The Kyoto Protocol
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The Kyoto Protocol
In 1997, the Climate Convention held a conference in Kyoto, Japan. The aim of the conference was to achieve agreement on a treaty that would require the industrialised world to limit its emissions of greenhouse gases.
An agreement was made to set targets for reductions of industrialised countries’ emissions of greenhouse gases: the Kyoto Protocol. It requires that industrialised countries, as a group, reduce their emissions of six greenhouse gases by about 5% compared to 1990 levels in the period 2008–2012. This agreement is legally binding. This means that states that have agreed to its terms and then fail to live up to their commitments will be sanctioned – including by having to reduce their emissions even more in a subsequent period. But states that withdraw from the entire agreement cannot be sanctioned.
The 5% reduction in emissions required by the Protocol is an average: some countries are required to reduce more, and others less. The quotas and targets assigned to each country were arrived at through many rounds of tough negotiations. This figure shows how different countries must reduce their emissions compared with 1990.
1. Targets: In the Kyoto Protocol, the developed countries agreed to limit their emissions of greenhouse gases. The graphic above shows how many percent each country’s emissions must be reduced (or is allowed to increase) in the years 2008-2012 compared to 1990.
Only the three countries Iceland, Australia, and Norway are allowed to increase their emissions relative to 1990 levels by 10%, 8%, and 1%, respectively. Russia, Ukraine and New Zealand may keep their emissions at the same level as in 1990. The rest of the industrialised countries are to reduce their emissions by between 6 and 8% from 1990 levels in the period 2008–2012. Even though the United States demanded that developing countries should also be given reduction targets, they were not given any specific reduction commitments in this round of negotiations.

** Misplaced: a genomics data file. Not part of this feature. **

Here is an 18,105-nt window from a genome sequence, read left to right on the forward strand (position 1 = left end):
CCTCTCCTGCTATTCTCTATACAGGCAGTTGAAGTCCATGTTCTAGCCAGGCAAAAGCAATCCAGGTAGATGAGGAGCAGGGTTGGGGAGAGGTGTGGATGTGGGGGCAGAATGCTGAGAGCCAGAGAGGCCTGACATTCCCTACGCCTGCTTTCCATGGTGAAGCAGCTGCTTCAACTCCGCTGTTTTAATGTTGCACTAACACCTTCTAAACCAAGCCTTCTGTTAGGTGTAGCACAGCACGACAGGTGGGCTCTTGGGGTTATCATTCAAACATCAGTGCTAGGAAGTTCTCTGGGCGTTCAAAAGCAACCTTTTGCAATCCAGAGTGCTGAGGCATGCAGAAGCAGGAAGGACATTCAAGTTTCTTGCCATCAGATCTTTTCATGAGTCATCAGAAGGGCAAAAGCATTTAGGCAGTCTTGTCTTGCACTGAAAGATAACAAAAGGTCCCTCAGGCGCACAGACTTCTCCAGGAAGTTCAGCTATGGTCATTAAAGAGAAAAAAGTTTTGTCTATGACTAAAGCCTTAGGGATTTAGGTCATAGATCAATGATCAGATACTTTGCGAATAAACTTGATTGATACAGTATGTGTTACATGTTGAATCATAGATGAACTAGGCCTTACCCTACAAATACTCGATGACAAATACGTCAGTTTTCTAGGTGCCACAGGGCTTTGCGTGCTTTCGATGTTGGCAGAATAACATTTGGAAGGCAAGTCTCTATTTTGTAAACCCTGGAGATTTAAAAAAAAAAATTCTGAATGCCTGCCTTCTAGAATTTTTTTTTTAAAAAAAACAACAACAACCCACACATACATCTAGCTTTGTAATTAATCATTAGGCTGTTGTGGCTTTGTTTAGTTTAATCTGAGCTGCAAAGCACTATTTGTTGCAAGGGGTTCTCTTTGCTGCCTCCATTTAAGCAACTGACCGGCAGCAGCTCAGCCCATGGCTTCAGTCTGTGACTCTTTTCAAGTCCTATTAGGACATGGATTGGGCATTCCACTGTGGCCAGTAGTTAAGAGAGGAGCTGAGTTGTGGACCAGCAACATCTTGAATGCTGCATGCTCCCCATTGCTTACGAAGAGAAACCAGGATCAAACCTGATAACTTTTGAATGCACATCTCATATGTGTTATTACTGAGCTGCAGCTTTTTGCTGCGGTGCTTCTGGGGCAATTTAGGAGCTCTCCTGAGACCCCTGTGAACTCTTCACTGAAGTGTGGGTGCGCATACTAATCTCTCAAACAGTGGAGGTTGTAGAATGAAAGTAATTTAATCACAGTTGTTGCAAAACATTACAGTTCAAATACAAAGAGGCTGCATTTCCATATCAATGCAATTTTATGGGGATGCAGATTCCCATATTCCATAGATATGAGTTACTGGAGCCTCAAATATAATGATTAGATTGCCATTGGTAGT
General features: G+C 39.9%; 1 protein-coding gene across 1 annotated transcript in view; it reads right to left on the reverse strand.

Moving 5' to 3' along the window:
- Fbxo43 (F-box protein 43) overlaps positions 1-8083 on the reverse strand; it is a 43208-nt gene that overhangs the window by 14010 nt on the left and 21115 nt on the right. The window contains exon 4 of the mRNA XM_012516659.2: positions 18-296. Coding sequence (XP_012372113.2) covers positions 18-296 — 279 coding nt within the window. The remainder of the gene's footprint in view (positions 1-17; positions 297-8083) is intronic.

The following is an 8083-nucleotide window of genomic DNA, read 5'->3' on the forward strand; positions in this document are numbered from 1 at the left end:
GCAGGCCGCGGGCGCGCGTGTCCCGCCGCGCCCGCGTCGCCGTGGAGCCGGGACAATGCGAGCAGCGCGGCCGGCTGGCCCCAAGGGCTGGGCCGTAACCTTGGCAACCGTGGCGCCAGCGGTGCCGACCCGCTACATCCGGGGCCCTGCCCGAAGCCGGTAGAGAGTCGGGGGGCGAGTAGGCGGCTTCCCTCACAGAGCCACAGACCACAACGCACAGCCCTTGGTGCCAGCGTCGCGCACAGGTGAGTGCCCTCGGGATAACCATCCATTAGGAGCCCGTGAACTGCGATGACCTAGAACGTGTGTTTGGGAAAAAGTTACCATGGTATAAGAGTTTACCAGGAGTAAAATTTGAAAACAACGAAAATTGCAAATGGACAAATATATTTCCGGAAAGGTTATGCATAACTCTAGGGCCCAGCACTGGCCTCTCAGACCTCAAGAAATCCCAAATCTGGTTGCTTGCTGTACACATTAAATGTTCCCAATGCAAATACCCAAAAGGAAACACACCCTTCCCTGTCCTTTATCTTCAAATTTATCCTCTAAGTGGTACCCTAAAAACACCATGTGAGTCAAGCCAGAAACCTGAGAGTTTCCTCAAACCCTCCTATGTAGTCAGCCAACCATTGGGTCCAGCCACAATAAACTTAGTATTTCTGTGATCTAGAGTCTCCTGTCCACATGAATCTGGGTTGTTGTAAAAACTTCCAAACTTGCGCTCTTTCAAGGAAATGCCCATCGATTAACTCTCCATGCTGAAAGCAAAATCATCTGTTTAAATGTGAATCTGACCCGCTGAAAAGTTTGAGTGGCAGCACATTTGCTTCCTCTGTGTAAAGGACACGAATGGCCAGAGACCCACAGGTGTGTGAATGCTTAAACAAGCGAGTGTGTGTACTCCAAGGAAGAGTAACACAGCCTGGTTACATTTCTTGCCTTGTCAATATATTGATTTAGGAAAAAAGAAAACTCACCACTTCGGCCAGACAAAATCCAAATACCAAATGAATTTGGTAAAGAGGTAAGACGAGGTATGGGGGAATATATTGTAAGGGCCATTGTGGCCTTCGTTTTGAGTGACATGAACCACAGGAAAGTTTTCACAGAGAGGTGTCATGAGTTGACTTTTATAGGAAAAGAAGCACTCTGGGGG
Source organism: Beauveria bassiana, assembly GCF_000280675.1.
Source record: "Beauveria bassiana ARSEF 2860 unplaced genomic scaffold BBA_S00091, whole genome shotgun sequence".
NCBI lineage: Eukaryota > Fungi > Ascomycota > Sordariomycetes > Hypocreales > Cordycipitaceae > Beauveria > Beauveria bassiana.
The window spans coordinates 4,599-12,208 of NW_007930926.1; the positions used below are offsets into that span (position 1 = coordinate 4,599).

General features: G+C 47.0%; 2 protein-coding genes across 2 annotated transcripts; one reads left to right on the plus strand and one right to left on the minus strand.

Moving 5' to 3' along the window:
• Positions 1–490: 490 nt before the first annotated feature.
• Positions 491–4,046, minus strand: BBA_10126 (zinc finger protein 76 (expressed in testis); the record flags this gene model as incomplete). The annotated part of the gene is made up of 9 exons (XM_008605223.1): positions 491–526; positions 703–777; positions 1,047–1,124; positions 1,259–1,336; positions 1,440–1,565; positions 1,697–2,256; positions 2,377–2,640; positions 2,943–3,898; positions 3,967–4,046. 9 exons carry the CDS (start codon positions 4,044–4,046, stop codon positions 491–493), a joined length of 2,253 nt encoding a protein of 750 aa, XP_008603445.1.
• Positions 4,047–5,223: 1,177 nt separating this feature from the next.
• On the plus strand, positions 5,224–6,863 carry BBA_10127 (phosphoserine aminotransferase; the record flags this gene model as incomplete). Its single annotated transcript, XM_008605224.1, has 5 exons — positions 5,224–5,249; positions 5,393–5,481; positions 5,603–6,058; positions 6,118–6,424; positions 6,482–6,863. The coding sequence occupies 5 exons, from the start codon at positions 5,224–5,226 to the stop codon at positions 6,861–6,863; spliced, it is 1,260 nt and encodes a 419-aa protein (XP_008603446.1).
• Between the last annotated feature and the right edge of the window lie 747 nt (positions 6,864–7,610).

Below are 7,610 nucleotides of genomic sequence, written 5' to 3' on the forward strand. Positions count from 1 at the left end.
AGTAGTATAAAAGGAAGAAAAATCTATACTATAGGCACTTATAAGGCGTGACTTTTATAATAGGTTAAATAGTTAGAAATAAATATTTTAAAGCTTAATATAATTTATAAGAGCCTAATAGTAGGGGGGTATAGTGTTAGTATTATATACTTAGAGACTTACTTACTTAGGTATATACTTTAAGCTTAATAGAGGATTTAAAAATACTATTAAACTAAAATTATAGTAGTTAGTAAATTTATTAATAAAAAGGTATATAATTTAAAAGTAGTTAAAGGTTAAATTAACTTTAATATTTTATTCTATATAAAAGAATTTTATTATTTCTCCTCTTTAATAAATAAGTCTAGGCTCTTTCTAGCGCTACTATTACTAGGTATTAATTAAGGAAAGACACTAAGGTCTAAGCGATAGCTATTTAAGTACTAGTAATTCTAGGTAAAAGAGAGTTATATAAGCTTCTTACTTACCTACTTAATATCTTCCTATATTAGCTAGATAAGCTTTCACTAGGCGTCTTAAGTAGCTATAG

The Kyoto Protocol covers the following gases:
- carbon dioxide (CO2),
- methane (CH4),
- nitrous oxide (N2O),
- hydroflourocarbons (HFCs),
- perfluorocarbons (PFCs) and
- sulphur hexafluoride (SF6).
Emissions of the different gases are compared by counting each gas in tonnes of “CO2 equivalents” – that is, the amount of each gas that contributes to the same amount of global warming as a tonne of CO2 over a specified period of time.
2. The EU countries agreed to a common target for the whole of EU. In between themselves, they agreed to splitting up the target as shown above.
The agreement allows states to meet their targets in other ways than by simply reducing emissions domestically. Three so-called flexibility mechanisms were established to help states reduce their costs in meeting targets:
- International emissions trading allows industrialised countries to buy or sell parts of their national emissions quota allocated by the Kyoto Protocol. Trade is limited to industrialised countries. The government of each country may allow companies to buy and sell emissions permits.
- Joint implementation implies that an industrialised country pay for measures to reduce emissions in another industrialised country. This will give the buyer the right to emit more domestically, while the seller will be required to emit correspondingly less.
- The Clean Development Mechanism (CDM) allows industrialised countries to acquire emissions credits (the right to emit greenhouse gases) by paying for emissions reduction measures in developing countries that do not have emissions targets. These measures must also contribute to sustainable development in the recipient country. Detailed rules and regulations to ensure that the emissions reduction measures meet all the requirements are worked out.
The Kyoto Protocol enters into force as soon as it has been ratified by at least 55 countries. Industrialized countries that together represent at least 55 percent of the CO2 emissions in 1990 must be included among the ratifying countries for the agreement to enter into force. The United States has declared that it will not ratify the agreement.
The Kyoto Protocol, in its current form, will have a minimal effect on global emissions of greenhouse gases in the period 2008–2012. The Protocol was especially weakened after the United States, with its high emissions, withdrew its support.
The Kyoto Protocol will probably make only a slight difference, partly because several countries with economies in transition – particularly Russia – have already reduced their emissions dramatically from 1990 levels for economic reasons. But soon negotiations for new commitments for the period after 2012 will begin. If agreement is reached on even stricter targets after 2012, and if the United States and developing countries eventually take on commitments, the agreement can become more effective. So even though the Kyoto Protocol is perhaps only a small step for the Earth’s climate, it may be a necessary first step on the road to more effective international climate co-operation.
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About this page:
Author: Camilla Schreiner - CICERO (Centre for International Climate and Environmental Research - Oslo) - Norway.
Scientific reviewers: Andreas Tjernshaugen - CICERO, Norway - 2004-01-20 and Dr. Knut Alfsen - Statistics Norway, Norway - 2003-09-12.
Educational reviewer: Nina Arnesen - Marienlyst School, Oslo, Norway - 2004-03-10.
Last update: 2004-03-27.